By Brad Locke/NEMS Daily Journal
STARKVILLE – As he was being carted off the field and put on an ambulance, his left leg completely numb, it would’ve been hard for Jarrod Parks to imagine that what had just happened would somehow benefit him in the long run.
It was his freshman year at Meridian Community College, and Parks, a third baseman, had just been “trucked” – to use his term – by his own pitcher while trying to field a bunt. His only thought: “I’m done with baseball.”
Fortunately, feeling returned to his leg about 15 minutes later, and it turned out he just had a herniated disc. He soon returned to action and earned second-team all-state honors.
But the disc in Parks’ back became aggravated as he went about his work, and eventually it hit a nerve, leading to leg pain. He finally had to have surgery in January of 2010, causing him to miss the entire season.
The pain hasn’t completely left Parks, and it serves as a reminder of how he has changed – for the better – as a hitter. Once a power guy, Parks now hits for average and leads the SEC at a .409 clip.
“My goal this year was to be above average, maybe just hit above .300 and have a few home runs, do my job at the plate and hopefully be one of the better guys on our offense,” Parks said. “What I’ve done this year has definitely surprised me.”
While Parks was forced to sit out last season, he wasn’t idle. He would sit in the stands behind third base during games, studying pitchers and hitters. In May he started taking “dry” swings, then graduated to hitting off a tee.
Once Parks started taking a little batting practice again, things got tougher.
“It looked like it was coming 150 mph,” he said. “When I got jammed, I was like, ‘Oh, man, I felt like my back broke right there.’ ”
Parks was once a slugger. He hit 14 home runs his sophomore year at Meridian.
The lingering pain, however, forced Parks to slow down his swing, and while that’s reduced his power – he has two home runs this season – it’s made him a more complete hitter.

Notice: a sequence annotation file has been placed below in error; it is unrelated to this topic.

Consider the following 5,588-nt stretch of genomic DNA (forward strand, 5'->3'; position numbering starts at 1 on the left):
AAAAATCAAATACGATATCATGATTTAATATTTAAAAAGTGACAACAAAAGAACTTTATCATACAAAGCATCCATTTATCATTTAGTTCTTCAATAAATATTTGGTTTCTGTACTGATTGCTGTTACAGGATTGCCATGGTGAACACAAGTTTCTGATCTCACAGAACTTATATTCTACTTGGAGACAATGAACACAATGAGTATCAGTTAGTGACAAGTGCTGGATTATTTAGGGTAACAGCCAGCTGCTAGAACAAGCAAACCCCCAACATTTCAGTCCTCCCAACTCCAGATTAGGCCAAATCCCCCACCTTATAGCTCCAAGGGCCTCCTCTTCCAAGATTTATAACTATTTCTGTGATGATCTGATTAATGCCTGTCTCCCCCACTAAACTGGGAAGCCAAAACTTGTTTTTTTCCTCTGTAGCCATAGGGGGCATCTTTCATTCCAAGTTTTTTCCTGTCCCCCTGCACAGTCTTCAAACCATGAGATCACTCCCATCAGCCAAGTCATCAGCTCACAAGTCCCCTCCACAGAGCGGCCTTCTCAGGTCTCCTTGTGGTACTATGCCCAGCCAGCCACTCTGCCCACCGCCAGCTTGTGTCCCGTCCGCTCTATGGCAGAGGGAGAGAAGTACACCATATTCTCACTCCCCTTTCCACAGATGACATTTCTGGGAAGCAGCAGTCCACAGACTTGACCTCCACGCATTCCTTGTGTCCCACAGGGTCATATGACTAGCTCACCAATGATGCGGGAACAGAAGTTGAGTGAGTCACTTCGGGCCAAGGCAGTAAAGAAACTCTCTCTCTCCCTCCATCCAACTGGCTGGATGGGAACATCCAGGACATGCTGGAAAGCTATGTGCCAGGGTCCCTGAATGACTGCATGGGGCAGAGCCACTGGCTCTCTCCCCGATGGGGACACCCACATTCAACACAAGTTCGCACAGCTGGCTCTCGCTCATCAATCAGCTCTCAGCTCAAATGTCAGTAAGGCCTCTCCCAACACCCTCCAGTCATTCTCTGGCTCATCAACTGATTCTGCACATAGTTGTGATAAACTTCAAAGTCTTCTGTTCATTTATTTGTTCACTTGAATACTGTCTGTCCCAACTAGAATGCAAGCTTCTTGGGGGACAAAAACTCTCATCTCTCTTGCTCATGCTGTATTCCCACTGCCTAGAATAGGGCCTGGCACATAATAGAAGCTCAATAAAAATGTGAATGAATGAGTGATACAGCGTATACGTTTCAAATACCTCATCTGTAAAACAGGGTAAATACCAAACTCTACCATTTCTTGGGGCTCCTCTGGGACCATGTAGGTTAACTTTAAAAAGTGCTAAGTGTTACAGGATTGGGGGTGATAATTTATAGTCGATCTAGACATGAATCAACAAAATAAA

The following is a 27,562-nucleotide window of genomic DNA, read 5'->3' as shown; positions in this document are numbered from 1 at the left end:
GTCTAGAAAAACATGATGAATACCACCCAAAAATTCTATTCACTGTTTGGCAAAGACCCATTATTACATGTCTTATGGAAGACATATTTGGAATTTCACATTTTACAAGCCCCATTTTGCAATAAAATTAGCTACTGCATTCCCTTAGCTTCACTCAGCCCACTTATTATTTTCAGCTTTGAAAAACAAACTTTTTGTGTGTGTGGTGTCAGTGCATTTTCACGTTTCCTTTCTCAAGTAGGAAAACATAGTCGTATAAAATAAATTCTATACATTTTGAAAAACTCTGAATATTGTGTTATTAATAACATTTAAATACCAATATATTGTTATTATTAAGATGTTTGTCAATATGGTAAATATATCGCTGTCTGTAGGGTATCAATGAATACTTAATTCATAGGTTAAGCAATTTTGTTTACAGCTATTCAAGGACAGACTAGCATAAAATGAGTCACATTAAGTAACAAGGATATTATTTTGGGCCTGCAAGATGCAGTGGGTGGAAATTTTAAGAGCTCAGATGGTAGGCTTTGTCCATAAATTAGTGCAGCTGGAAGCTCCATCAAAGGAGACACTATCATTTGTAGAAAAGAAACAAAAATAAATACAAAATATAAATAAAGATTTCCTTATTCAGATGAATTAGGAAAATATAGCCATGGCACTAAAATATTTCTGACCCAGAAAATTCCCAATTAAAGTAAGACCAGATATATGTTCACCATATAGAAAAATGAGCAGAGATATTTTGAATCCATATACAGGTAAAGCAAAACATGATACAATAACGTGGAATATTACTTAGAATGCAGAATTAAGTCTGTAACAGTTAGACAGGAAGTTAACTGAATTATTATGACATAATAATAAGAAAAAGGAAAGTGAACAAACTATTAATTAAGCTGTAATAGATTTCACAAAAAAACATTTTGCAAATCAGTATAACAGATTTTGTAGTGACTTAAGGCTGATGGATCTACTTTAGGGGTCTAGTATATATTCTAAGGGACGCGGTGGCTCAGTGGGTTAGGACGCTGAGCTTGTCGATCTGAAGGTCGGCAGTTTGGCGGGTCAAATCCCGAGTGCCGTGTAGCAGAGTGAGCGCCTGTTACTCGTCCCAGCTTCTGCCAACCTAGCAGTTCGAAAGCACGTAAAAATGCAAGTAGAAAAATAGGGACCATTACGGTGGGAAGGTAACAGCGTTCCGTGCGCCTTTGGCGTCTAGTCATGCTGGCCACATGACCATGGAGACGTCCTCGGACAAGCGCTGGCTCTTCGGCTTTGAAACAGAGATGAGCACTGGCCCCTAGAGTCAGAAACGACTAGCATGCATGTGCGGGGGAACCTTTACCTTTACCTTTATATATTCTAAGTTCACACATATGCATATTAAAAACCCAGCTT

“Since I couldn’t swing hard any more because of my back – that kind of hurt it – it enabled me to take an easy swing and just kind of barrel everything up,” he said. “I think that’s kind of transferred over to now. I’m not really trying to swing for the fence every time, I’m just trying to hit it where it’s pitched.”
Parks pressed on and played in the Cal Ripken Sr. Collegiate Baseball League last summer, hitting .304 with a team-best .494 on-base percentage.
MSU’s coaches praise Parks for his toughness, but also for not trying to do too much. He’s limited in what he can do in the weight room – squats are out of the question – and with conditioning work. He communicates with the coaches about what causes him pain.
But Parks sure wants to be on that field, and he has been, for 39 of MSU’s 40 games. He missed the opener at Arkansas on April 15 due to a concussion.
“To see what Jarrod has done with the situation with his back, it’s just remarkable,” head coach John Cohen said. “It’s a great testament to how tough a kid he is and how dedicated he is to his craft.”
Trading in power
When MSU assistant coach Lane Burroughs coached at Southern Miss, he recruited Parks and saw a guy with “some definite thunder in that bat.” What he also saw, last season, was a player eager to pick up the nuances of hitting.
The new bats introduced to college baseball this year put a premium on such an approach, and that’s played right into Parks’ hands.
“He couldn’t get in the dugout with us, but he sat right there, and he studied pitchers and he studied hitters,” Burroughs said. “I think he learned a lot just sitting there watching them. He took advantage of that.
“A lot of kids would probably do the ‘woe is me’ and not take advantage of it, just be upset they’re not playing. But I feel like Jarrod took full advantage of the opportunity to get better when he wasn’t playing.”
Parks is still in pain. He had to drive down to Jackson on Tuesday to get an epidural injection to lubricate the bulging disc in his back and alleviate the pain.
He said adrenaline keeps him from feeling any pain during games, and Burroughs hasn’t noticed Parks being hindered by his back when swinging the bat or bending over to field a ground ball.
Parks is on a 13-game hitting streak and has reached base in 33 consecutive games. His .533 on-base percentage leads the SEC.
“You keep waiting on him to take that swing – I don’t want to be negative or anything – but you just hold your breath sometimes and hope it doesn’t blow back out on him or he re-injure himself,” Burroughs said. “But I don’t think it’s affected him at all.”
Contact Brad Locke at 678-1571